Innovation occurs by thinking differently and creatively. Too often people are asked to solve problems or look for opportunities for their business by reflecting on the existing mentality; they think harder about what they already have thought about, again and again. Thinking differently is about allowing yourself to observe the unobservable; it is about connecting seemingly unrelated ideas, putting them together in unrelated ways, and producing something original. Familiar terms to describe this cognitive ability include creative thinking; lateral thinking; right-brained thinking; and associational thinking, or association.

Bushnell made associations between two seemingly unrelated ideas—arcade games and video technology—to spawn video gaming. Steve Jobs associated computers and art to develop Apple. Larry Page and Sergey Brin associated the Internet with organizing information to launch Google.

Innovation requires knowledge. It requires thinking about things you know well and then looking around and asking, “What’s wrong? What causes pain? What would the ideal look like?”

In 2004, home movie and video game rental company Blockbuster had more than 60,000 employees in 9,000 stores across America. But, as demand for video rental by mail grew, the video home system (VHS) cassette was too bulky and costly to mail, and Blockbuster members became increasingly frustrated with due dates and late fees. Netflix developers Reed Hastings and Marc Randolph leveraged these pain points and bundled different attributes to form their DVD (digital video disk) mail subscription service. DVDs were lighter and less expensive to mail, and the Netflix queue concept had no due date and no late fees. Today Netflix serves over 190 countries with streaming and mail-service video.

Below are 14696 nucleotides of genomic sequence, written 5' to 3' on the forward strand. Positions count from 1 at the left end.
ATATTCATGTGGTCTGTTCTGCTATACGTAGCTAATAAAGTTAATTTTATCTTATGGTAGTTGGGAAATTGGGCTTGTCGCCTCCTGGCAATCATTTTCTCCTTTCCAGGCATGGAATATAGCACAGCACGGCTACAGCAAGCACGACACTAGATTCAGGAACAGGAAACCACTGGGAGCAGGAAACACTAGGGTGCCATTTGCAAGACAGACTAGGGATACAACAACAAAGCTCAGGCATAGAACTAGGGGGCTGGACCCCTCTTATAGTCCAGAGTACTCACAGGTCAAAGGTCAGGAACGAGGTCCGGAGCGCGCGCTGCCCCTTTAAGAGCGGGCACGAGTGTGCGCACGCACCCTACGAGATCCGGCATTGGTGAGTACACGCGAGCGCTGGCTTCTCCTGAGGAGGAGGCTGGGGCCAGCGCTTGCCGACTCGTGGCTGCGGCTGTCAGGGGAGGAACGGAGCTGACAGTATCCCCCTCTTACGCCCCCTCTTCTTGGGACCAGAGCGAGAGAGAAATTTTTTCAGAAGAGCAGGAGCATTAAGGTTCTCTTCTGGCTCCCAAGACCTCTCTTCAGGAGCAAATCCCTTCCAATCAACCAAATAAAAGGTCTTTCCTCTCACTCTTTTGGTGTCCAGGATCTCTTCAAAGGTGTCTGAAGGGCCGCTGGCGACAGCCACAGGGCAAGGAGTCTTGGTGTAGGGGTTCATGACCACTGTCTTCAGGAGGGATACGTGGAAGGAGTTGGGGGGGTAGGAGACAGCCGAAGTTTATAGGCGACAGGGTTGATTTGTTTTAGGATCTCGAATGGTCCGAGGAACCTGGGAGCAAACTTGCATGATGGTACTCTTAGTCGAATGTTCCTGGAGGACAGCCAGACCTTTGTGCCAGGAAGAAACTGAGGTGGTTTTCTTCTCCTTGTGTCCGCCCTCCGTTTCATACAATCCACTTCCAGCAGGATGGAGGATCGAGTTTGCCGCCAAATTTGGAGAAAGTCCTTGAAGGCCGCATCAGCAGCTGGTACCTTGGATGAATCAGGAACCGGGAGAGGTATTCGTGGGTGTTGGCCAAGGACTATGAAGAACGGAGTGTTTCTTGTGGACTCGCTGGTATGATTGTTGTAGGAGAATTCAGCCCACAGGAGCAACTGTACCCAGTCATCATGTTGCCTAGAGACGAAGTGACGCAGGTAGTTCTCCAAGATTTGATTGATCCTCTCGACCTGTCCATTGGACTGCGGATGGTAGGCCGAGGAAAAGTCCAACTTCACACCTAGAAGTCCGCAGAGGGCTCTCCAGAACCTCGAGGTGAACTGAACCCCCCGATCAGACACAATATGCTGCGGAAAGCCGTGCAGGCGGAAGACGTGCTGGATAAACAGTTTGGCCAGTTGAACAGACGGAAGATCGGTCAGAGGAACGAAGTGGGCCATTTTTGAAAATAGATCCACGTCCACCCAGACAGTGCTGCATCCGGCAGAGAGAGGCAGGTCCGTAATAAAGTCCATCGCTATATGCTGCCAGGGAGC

My company, like others in our industry, was founded on innovation by Howard Hughes Sr. and Reuben C. Baker, who conceived and commercialized ground-breaking inventions that revolutionized the way we produce oil and gas. More than a century later, innovation is still a part of our DNA, and new product commercialization remains a core discipline. 

Idea Incubators

Ideas that spawn innovation can come from anywhere—from new technology, current trends, and business models; from aerospace to medicine to academia. They just need to be fit-for-purpose to impact our industry. Pumps & Pipes is an idea and technology exchange program that leverages Houston’s local brain trusts in oil and gas, medicine, and aerospace to encourage innovation among all three industries. Similar programs are springing up throughout the world.